TOKYO -- It came virtually out of the woodwork at the 1993 Tokyo Motor Show. The Isuzu VehiCross concept wasn't quite a truck, not really a car. It seemed to almost cross over both segments.
Shiro Nakamura didn't pen the VehiCross himself, but as a chief designer at the Japanese 4x4 specialist, he was among the first to realize that customers wanted a truck that drove like a car.
Before the term crossover was even coined, Nakamura was pioneering new ground.
That instinct for latent demand and flair for taking creative risks helped get this urbane, talkative, jazz lover noticed. Among Carlos Ghosn's first moves after taking control of Nissan Motor Co. in 1999 was poaching Nakamura to help reboot the flailing company. Nearly 18 years later, Nakamura is now retiring, having helped make "crossover" a household word and transforming Nissan and all of Japanese design in process.
At Nissan, the car-cum-trucks kept coming -- with an early one, the Qashqai, rescuing Nissan's beleaguered European business when the production version arrived in 2006 and became an overnight sensation.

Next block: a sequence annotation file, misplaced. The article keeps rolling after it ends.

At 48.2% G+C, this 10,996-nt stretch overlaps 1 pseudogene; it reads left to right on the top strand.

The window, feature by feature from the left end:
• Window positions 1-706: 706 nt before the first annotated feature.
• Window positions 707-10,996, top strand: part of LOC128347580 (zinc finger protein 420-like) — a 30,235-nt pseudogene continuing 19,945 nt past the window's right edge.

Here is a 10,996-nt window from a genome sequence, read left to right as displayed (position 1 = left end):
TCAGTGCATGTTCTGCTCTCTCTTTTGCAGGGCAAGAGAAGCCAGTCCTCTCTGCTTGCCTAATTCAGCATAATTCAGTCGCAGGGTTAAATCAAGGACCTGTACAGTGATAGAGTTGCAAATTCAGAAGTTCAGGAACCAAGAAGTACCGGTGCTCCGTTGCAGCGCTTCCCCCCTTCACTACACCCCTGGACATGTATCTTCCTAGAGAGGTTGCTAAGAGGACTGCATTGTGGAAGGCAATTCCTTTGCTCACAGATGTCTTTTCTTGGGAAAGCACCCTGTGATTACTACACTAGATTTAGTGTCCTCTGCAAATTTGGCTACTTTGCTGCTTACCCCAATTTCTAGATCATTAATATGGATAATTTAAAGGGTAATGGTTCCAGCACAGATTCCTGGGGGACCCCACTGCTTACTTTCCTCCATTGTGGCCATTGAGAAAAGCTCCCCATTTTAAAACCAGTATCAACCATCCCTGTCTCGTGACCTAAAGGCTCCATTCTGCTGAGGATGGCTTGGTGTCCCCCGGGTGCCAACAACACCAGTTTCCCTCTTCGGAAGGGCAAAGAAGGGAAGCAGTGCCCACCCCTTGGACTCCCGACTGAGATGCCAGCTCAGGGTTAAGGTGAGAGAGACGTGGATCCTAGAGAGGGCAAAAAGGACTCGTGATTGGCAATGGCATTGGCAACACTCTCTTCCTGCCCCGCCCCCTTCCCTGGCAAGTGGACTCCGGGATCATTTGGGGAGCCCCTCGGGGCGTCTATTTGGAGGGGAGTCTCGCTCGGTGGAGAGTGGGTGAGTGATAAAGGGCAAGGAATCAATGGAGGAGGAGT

Other creations of the Crossover King: the sophisticated Murano, the everyman Rogue, the quirky Juke and the Infiniti FX, still touted by many critics as the luxury marque's landmark look.
"He made his mark with those vehicles," said John Manoogian, a professor of transportation design at the College for Creative Studies in Detroit and a former General Motors designer.
"Nakamura did a lot of things many people would have been afraid to try," Manoogian said. "With their crossovers and SUVs, Nissan has blazed its own trail."
Ghosn was an early believer. He singled out Nakamura's hiring away from Isuzu as a key step in his 1999 Nissan Revival Plan. A strong statement, indeed, for a designer.
It is almost fitting, then, that the two executives who entered Nissan the same year and helped steer its turnaround should be stepping down at the same time. Ghosn, 63, announced last month that he would hand the duties and title of CEO to Hiroto Saikawa on April 1.
Nakamura, 66, will retire the day before, under a personnel shuffle announced last week. Taking over as Nissan Motor Co.'s global design director will be Alfonso Albaisa, 52, corporate vice president for design and executive design director at Infiniti.
Former BMW design chief Karim Habib was hired to lead design at Infiniti.
"I have big shoes to fill," Albaisa said by email of his appointment to succeed Nakamura.